5 questions with Citizens’ head of communications Michelle Hecht

The industry veteran shares guidance on measurement, messaging consistency, and getting a better seat at the decision-making table.

Secrets of comms success

Welcome, dear readers, to the inaugural installment of what we hope will be an edifying, empowering series, in which we ask experienced and venerated communications pros a handful of pointed questions to help you succeed in your career.

First up in the hot seat is Michelle Hecht, executive vice president, head of communications of Citizens, one of the U.S.’ largest banks. Hecht has amassed more than 25 years’ worth of experience leading communications functions, during which time she’s helped companies protect their reputations and create high-performing cultures.

Here, she shares a bit of wisdom accumulated from an impressive career:

Ragan: How can communicators do a better job of ensuring consistent messaging across different platforms and departments?

Hecht: Given today’s environment—advancements in technology capabilities, ability to leverage data in more sophisticated ways, changes in human behavior impacting how we consume and retain information as well as the widespread impact of social media—I believe taking a “human centered approach” to communications is crucial.

This means transcending traditional organizational silos—and expanding how we think about “audiences.” To accomplish this, it means communicators from all disciplines must be willing and able to take a multi-stakeholder view of their work. When bringing diverse perspectives from multiple disciplines together, you can achieve breakthrough results—with aligned messaging, creative support and execution.

Michelle Hecht

Ragan: What advice would you give comms pros to help them remain relevant in a post-pandemic landscape?

Hecht: The world has never moved faster than it does today;  the pace of change is rapid.

Communications has and continues to evolve at a velocity we have never seen. Continual learning is essential for success. This means staying aware of human behavior, the latest technology and data capabilities, and timely and relevant societal issues.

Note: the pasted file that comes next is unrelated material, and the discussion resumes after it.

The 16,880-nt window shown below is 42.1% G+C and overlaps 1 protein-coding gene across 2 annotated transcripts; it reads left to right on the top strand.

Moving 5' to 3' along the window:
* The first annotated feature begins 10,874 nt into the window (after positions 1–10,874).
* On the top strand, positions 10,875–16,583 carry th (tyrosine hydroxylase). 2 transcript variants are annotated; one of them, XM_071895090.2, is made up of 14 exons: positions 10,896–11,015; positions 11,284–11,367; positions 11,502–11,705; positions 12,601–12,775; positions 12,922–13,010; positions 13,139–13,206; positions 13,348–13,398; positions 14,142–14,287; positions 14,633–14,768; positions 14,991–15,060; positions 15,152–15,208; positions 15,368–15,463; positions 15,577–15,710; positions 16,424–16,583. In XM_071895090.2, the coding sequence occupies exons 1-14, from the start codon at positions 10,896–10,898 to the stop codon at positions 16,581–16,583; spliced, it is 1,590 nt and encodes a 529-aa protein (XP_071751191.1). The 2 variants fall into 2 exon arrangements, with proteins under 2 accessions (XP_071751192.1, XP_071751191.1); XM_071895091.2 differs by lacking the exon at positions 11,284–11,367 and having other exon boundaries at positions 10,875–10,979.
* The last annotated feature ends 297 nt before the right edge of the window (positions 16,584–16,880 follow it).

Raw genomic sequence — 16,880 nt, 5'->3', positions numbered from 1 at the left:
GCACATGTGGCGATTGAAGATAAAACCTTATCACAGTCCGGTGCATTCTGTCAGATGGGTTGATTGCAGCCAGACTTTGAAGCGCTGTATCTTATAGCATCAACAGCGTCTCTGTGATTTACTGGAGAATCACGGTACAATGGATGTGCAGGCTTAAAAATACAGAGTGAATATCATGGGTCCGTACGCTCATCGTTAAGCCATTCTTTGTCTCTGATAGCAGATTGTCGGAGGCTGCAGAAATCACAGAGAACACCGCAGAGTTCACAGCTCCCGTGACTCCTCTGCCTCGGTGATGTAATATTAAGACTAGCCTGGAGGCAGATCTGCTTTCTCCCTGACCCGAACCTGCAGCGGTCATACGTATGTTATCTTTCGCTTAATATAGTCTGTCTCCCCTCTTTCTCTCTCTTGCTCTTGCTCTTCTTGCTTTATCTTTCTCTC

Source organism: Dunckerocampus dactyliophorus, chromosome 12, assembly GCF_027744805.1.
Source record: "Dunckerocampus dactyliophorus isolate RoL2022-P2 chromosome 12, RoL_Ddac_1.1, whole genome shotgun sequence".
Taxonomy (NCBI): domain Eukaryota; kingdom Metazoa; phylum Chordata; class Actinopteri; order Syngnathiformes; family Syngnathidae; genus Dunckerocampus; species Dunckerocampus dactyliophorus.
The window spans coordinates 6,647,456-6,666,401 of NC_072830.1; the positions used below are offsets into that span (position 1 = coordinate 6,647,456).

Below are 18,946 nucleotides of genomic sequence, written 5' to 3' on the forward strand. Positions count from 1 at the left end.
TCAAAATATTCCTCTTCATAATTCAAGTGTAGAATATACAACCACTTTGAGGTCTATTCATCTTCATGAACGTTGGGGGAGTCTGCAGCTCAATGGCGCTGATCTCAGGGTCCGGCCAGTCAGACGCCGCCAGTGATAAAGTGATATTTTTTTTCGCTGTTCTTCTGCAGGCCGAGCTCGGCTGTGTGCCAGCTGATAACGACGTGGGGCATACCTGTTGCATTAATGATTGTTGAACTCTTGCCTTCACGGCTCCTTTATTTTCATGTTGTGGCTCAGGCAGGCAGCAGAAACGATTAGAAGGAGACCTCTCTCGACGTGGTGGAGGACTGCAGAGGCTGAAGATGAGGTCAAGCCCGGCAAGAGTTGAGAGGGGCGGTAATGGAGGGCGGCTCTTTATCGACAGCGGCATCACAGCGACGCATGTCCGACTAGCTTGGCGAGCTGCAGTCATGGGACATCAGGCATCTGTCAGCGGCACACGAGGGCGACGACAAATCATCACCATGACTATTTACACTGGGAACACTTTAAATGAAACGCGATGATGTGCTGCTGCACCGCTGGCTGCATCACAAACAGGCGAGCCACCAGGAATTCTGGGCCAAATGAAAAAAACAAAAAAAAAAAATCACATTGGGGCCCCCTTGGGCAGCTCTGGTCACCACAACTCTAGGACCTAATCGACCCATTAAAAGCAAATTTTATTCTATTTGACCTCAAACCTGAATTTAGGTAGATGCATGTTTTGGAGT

Our roles are more complex, but we also have the opportunity to add much more value.

Ragan: How can comms pros get a better seat at the decision-making table right now?

Hecht: I believe a better seat is earned by demonstrating value.

Investing time in building relationships and learning the business is fundamental. Then, combining that foundational knowledge with effectively executed communications strategies will help any communicator establish themselves as a trusted advisor—and ultimately a valued member of any leadership table.

Ragan: What are some tips you have for measuring communications success or progress?

Hecht: The very first principle is to define and align on your objective. That seems simple but is often a challenge for companies or individuals who are operating at high velocities with rapid change.

Answering the question: “What are we trying to achieve?” at an outcome level (vs. activity level) is the first step of objective setting. From there, once you have alignment, you can move on to key results, answering the question: “How will you know you are successful?”

It’s also important to identify – and perhaps develop – actual metrics that allow you to measure your progress at the right frequency. When done well, metrics enable a communicator to prove their value and quantify their impact.

Ragan: What are some top trends you suggest other communicators get ahead of?

Hecht: In this environment, being a  continual learner is essential.  This might mean staying abreast of technology capabilities, understanding how you can leverage data in more sophisticated ways, constantly monitoring changes in human behavior impacting how we consume and retain information and engaging with social media.  Change is constant, and learning is critical.

Ragan: How does your company view and approach internal comms?

Hecht: My organization understands and values the importance of aligned communications. We established a cross functional communications council, consisting of leaders representing all stakeholders such as customers, colleagues, community partners, shareholders, regulators, and key influencers.  This means teams from areas including marketing, Investor Relations, Regulatory Relations, Communications, Talent Acquisition and more, come together with a common purpose – to strengthen and protect the reputation of the company.  I believe reputations are fundamentally built from the inside out, and taking a holistic and collaborative approach enables us to drive the best outcomes.

Together as a council, we listen and learn from one another, share insights, metrics and ideas. We work to increase talent mobility across teams, and align on messaging to help the company communicate with one voice.

If you’re an experienced internal comms practitioner who’d like participate in a “Secrets of Success” interview, please email robbyb@ragan.com.


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